Commentary

What I Learned About Web Analytics By Watching The Olympics

I was watching the Olympics the other night, and the first race of the decathlon was on. As the announcers explained the way the decathlon is scored, I was reminded of its complexity. Then they proceeded to have a "race" in which they talked about the person who "won."

In fact, everyone who ran got a score, and that score accumulates towards the gold. They were explaining that one runner came in fifth but that was fine because the 100-yard dash was not something they did well on and they would make it up on other events. So, what was being presented (times in the race) was not actually the cumulative score. There is a strong analogy between this kind of scoring and Internet metrics, where we look at things like click-through rates, but in fact evaluate things based on ROI. So the numbers in the initial report are not necessarily going to decide the winner.

Let's go deeper into the decathlon, as I have come up with what I think would be a really cool way for the networks to use technology to let us know how well any given entrant was doing in their quest for the gold. First some background from Wikipedia and some help from Murky Blog

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The current scoring system, (it has changed over the years) is as follows:

The decathlon combines ten different track and field events, so to come up with a final score we need some way to tally up all of the scores. You know what that means: an equation. Let's imagine that you finish the 100-meter dash in 9.9 seconds. Then your score in that event, call it x, is x = 9.9. This corresponds to a number of points, calculated according to the following formulas:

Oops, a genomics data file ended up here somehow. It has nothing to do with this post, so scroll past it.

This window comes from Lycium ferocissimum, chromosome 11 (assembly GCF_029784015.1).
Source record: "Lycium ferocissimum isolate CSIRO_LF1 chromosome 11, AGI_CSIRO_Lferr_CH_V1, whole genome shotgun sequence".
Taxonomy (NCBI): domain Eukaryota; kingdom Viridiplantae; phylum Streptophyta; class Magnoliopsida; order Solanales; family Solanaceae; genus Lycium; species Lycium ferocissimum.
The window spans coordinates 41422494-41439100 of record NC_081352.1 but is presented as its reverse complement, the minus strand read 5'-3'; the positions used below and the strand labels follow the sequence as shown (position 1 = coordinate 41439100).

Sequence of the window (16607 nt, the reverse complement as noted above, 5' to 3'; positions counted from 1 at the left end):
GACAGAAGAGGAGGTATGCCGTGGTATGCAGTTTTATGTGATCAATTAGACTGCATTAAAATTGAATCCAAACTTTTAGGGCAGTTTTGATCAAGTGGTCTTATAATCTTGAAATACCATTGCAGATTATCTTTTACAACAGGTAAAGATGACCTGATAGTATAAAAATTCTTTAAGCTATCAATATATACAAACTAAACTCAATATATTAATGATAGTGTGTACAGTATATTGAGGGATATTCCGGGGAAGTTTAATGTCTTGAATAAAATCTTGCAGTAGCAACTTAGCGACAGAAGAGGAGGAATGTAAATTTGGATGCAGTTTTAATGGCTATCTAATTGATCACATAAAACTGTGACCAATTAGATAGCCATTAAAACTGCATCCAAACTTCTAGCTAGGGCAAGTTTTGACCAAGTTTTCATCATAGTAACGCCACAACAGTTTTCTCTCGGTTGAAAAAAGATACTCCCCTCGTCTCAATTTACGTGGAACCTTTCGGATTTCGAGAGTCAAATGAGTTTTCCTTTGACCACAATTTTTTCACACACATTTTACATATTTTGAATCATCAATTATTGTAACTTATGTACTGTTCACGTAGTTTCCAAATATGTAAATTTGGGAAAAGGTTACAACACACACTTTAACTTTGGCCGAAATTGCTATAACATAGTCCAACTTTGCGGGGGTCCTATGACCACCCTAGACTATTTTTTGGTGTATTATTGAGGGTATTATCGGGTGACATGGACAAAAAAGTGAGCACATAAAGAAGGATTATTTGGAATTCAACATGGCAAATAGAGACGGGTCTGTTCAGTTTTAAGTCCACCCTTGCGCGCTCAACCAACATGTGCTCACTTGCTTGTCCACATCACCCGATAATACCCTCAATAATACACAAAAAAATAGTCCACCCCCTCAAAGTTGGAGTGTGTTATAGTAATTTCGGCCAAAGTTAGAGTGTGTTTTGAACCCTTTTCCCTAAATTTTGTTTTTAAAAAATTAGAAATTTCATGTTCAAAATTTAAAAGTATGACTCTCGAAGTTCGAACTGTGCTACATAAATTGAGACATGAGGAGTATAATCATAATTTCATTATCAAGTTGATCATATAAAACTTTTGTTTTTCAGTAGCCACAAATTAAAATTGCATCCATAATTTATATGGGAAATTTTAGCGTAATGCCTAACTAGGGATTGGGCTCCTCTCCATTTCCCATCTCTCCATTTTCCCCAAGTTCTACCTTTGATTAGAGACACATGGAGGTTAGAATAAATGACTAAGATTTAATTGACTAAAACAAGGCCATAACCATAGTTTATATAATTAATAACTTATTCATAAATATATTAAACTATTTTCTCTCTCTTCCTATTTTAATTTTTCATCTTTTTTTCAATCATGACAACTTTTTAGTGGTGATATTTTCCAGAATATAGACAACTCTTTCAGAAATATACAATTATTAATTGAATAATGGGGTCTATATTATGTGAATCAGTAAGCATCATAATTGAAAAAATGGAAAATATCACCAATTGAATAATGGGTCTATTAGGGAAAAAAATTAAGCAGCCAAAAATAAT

points = ?(x0-x)? for track events,

points = ?(x-x0)? for field events.

That's right - power laws! With rather finel -tuned coefficients, although it's unclear whether they occur naturally in any compactification of string theory. The values of the parameters ?, x0 and ? are different for each of the ten events, as this helpful table lifted from Wikipedia shows:

Event

?

x0

?

Units

100 m

25.437

18

1.81

seconds

Long Jump

0.14354

220

1.4

centimeters

Shot Put

51.39

1.5

1.05

meters

High Jump

0.8465

75

1.42

centimeters

400 m

1.53775

82

1.81

seconds

110 m Hurdles

5.74352

28.5

1.92

seconds

Discus Throw

12.91

4

1.1

meters

Pole Vault

0.2797

100

1.35

centimeters

Javelin Throw

10.14

7

1.08

meters

1500 m

0.03768

480

1.85

seconds

If you are still with me, I will expound upon my solution. Each entrant has in his or her mind a goal that will get her to her high score. The announcers have some perspective on this as they talk about an entrant needing to do x or y in a certain event to stay on track to their ultimate score. What if the networks quantified this and showed place rankings not based on points scored in the events to date, but indexed to how well someone was expected to do if they were on track to win the gold. If this were done, then the viewer would have a better idea of how each of the entrants was doing relative to getting the gold. Net-net, they are reporting accurately but not in a meaningful way. Now, if we could only get NBC to adopt this.

Bringing this full circle, think about this relative to what you are reporting out in your analytics. For example, let's say for a particular client that the data showed that rich media ads with high interaction rates, video plays, etc corresponded to a net high ROI and conversion rate. When a new campaign is live, if it is trending higher than previous campaigns, you could say it is on track to be a great campaign -- if the campaign scores well in the other areas as well. It could be a sort of early warning system or indicator of the health of a campaign so that you can take corrective action if need be.

Are you giving the client a bunch of numbers because that's what the system generates to date, or are you taking some time to modify the data and project out so that the client can judge their true projected ROI on the effort? Food for thought.
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